Tuesday, June 13, 2006

My concerns over the current state of the Indo-US nuclear deal

Here is a summary of my concerns over the current state of the Indo-US nuclear deal.

1) Discussions over the deal appears to be wedging into the pro-bush-anti-Bush divide in Congress. The high-volume publicity campaign mounted by the NPA is only possible with the collusion of friendly media groups - hint hint. A likely scenario is a deadlock in Congress with all manner of unsavory characters raising lobbying costs and avoiding any outcome. A cooling off period may be necessary to avoid reaching an unmanageable situation.

2) The current industrial support for the deal comes from the belief that India will eventually purchase existing reactor technology from US suppliers. This is impossible without a complete tech. transfer of Uranium enrichment. Given that the Uranium enrichment market is controlled technology so far and changes in that regime are unlikely. The Pakistanis for one will not permit India to enter their highly lucrative and captive market in Uranium enrichment related products. Pakistan and China's friends in the NPA community will move accordingly.

3) A clear sign of growing pressure on the Bush administration is the prevalence of non-proliferation related agendas in the negotiations. At the present time it is inadvisable to do anything that openly expresses a lack of confidence in the Bush administration's ability to manage its end of the July 18 bargain. Such a move is likely to attract the ire of the Bush family - an event that could have unpredictable consequences. However it is equally unprofitable to be seen as entering into an agreement that does not meet our national interests. We need to politely tell the Bush govt. that it is not in our national interests to be part of a badly scripted American national drama.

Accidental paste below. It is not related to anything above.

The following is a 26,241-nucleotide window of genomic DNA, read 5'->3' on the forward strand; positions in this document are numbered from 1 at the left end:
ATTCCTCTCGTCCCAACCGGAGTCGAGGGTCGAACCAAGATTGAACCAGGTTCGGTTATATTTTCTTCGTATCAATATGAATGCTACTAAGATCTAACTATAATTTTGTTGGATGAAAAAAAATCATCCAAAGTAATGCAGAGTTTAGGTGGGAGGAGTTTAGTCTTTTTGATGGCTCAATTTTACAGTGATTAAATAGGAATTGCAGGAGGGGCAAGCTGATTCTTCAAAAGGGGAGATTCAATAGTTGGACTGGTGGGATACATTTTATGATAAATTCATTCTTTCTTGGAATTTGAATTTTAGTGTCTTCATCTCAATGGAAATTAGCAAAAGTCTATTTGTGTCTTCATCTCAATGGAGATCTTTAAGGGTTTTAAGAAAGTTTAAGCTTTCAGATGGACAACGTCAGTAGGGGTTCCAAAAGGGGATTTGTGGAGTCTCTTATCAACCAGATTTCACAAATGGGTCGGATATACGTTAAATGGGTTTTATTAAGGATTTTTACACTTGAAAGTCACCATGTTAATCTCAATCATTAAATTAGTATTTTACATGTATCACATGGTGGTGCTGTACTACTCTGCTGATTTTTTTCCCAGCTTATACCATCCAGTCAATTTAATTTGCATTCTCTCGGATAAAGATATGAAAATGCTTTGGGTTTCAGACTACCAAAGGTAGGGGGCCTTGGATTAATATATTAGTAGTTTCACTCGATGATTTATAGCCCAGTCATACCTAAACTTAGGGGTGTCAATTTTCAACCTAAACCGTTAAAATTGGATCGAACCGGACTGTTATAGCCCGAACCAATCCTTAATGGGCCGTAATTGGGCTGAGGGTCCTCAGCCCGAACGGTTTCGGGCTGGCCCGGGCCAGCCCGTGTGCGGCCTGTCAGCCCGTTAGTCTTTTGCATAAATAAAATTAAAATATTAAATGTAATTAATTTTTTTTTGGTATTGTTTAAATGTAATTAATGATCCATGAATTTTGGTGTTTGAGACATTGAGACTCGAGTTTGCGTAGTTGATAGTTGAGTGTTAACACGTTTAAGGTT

4) It may be that Vice President Cheney retains a sense of bitterness over the Enron-Dabhol issue. Perhaps this is prompting Cheney acolytes to create an environment of hostility towards the Indo-US deal. I suspect that given the desire on part of Cheney friendly oil companies to exploit the South Pars field, President Bush may even have a sense of ambivalence towards the deal. I had suggested earlier that the nuclear deal is a pay-off for not acting against Pakistan. I stand by this assessment - the Americans are going to have to do some serious conflict management in Pakistan as the Musharraf regime crumbles. Without India's support there is unlikely to be a resolution that favors American interests. Addressing India's nuclear energy concerns is a good way to ensure that India has no incentive to push Pakistan when it is down.

5) The current formulation of the GNEP is not sensitive to our national interests. It does not even recognize our three-stage fuel cycle which offers the most effective usage of fissile material and the most efficient means of waste and proliferation risk management. I see little point in it going forward. I feel these points should be made clearer as technical discussions on the GNEP are presented to an Indian audience. I welcome the move to ask India to join ITER - but more needs to be done before GNEP actually can be called "Global" from our perspective.